More crimes reported to police despite falling crime rates
The school environment is the place where Swedish adolescents are most likely to commit or fall victim to acts of violence.
‘The school violence is a problem. But at the same time as the number of crimes committed at schools has decreased, the number of police reports filed has increased as a result of the ongoing juridification of the school environment,’ said Johannes Lunneblad, associate professor at the Department of Education, Communication and Learning, at an open lecture at the Faculty of Education in October.
With support from the Swedish Research Council and the Swedish Crime Victim Compensation and Support Authority, Lunneblad and his research colleagues are exploring the notion of school as a crime scene. One of their aims is to study what happens when a head teacher decides whether to report a violation to the police and what other responses the school should implement.
185 police reports in Gothenburg
In 2015, schools in Gothenburg reported 185 cases of violence, threats or harassment to the police. Mainly lower secondary students are involved in the school violence, which can be divided into relational violence, verbal violence, physical violence and bullying. Somewhat contrary to the growing number of police reports filed, a report from the Swedish National Council for Crime Prevention shows that the adolescent crime rate has fallen, at least based on the teenagers’ own perceptions. A reduction by almost 50% can be noted for several of the following categories: theft/shoplifting, criminal damage, vandalism, knife possession, beating another person, intoxication, skipped school and believing it is ‘totally OK’ or ‘acceptable’ if a friend shoplifts.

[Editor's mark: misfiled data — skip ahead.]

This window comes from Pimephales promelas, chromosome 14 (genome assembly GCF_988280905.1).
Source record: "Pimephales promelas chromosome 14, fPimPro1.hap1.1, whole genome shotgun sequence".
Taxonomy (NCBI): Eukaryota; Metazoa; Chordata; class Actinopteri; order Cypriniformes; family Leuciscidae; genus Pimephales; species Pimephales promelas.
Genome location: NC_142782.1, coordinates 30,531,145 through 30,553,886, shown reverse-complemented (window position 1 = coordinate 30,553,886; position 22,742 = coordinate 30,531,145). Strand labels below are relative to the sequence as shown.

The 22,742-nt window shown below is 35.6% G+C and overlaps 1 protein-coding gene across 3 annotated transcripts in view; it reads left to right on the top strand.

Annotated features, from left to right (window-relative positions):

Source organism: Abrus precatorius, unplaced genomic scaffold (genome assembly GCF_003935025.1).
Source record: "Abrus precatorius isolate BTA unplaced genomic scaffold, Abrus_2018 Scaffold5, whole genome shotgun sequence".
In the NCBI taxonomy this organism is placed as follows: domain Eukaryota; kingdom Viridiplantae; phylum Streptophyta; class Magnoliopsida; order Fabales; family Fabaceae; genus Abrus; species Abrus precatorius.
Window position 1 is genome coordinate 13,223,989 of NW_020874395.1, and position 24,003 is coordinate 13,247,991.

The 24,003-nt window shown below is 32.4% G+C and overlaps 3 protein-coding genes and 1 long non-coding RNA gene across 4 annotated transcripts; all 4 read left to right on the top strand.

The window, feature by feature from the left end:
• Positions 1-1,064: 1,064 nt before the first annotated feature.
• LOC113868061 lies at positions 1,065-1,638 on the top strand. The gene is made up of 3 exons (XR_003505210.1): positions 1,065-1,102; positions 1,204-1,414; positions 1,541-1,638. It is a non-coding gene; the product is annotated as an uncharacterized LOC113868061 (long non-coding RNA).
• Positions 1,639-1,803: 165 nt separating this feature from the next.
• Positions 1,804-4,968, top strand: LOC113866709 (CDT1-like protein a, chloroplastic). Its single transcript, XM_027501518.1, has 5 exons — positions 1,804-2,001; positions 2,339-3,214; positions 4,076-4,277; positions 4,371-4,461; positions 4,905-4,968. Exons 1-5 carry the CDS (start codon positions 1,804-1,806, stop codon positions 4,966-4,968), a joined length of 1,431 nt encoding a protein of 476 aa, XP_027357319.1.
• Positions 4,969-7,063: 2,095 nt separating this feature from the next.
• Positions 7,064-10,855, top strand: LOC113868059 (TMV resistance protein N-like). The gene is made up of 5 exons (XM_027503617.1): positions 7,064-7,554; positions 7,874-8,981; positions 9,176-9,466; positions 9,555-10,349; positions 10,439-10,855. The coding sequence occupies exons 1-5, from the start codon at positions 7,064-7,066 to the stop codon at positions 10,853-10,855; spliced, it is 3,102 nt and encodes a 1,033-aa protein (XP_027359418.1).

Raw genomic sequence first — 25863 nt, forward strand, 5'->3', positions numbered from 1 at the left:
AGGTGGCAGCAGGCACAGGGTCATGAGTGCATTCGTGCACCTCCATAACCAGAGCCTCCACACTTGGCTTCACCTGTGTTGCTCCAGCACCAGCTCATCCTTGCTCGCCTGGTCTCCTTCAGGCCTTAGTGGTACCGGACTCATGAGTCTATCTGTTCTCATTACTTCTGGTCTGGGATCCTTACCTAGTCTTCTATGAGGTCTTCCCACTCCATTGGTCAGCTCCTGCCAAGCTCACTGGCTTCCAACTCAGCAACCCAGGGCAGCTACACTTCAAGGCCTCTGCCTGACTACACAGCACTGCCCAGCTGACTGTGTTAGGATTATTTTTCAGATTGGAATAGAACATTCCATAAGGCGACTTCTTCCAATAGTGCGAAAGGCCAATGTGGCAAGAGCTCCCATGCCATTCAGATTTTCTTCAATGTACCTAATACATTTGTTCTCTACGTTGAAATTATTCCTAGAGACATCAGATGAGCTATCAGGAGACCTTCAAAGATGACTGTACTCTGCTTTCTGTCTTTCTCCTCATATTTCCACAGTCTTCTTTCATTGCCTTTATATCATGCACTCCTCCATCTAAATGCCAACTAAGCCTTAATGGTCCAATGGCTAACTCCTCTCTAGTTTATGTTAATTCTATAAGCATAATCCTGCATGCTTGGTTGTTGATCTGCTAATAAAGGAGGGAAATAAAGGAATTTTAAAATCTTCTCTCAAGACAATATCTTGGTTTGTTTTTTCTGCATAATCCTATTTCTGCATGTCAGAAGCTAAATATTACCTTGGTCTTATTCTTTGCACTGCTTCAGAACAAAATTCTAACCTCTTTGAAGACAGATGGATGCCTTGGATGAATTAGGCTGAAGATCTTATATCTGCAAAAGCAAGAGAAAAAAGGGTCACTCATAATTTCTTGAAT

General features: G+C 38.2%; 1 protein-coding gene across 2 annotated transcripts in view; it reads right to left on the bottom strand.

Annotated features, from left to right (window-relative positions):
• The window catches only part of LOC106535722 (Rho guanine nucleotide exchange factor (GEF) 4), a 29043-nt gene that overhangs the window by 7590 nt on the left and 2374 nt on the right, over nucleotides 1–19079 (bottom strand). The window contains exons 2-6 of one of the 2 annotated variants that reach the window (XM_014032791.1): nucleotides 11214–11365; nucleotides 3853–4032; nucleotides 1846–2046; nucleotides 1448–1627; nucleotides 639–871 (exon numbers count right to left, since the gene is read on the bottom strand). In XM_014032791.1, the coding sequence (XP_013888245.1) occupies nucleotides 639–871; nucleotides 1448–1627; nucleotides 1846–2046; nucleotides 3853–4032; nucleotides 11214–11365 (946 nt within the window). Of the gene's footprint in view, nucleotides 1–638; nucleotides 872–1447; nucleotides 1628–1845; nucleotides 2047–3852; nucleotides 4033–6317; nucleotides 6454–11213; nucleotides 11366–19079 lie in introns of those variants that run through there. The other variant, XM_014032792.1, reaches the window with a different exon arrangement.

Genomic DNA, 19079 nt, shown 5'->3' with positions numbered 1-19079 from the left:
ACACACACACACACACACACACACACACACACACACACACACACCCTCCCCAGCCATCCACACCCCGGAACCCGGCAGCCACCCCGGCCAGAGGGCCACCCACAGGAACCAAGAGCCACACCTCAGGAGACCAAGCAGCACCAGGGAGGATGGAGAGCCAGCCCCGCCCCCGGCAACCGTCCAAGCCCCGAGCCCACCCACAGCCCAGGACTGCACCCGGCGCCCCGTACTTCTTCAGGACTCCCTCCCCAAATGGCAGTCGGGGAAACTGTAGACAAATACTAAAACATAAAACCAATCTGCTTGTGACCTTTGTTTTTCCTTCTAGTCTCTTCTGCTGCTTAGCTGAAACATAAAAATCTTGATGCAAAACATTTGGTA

Restitution for victims important
‘Most adolescents quit committing crimes when they get older. A very small proportion continue the criminal behaviour. Nevertheless, society sees punishment and restitution as important for the victims, even if statistically only a small share of the young people will continue on the criminal path as adults,’ said Lunneblad.
Within the framework of the research project, he and his colleagues have interviewed about 50 teachers and school health workers at nine lower secondary schools. Their object of study was the assessments and strategies schools implement when upper secondary students are defined as crime victims:
• What actions and situations lead to the filing of a police report and how does the filing affect the subsequent measures taken by the school?
• How does the crime victim’s age, gender, ethnicity and social background influence the way the school handles the situation? Where is the responsibility for the violations placed?
• What do the school’s action plans look like and what routines and measures are typically implemented?
The filing of police reports questioned
The final results are not yet available, but preliminary findings point to an uncertainty among school staff and that their explanations for why crimes are committed differ between both schools and different types of schools.
Some interviewees questioned the point of filing a police report since the police will not respond anyway if the perpetrator is younger than 15 years of age.
‘The reason for filing a report in those cases can be to signal that the problem has been identified and that social services may become involved,’ says Lunneblad.
The lecture series, called An Hour at the Faculty of Education, consisted of four open lectures held in October.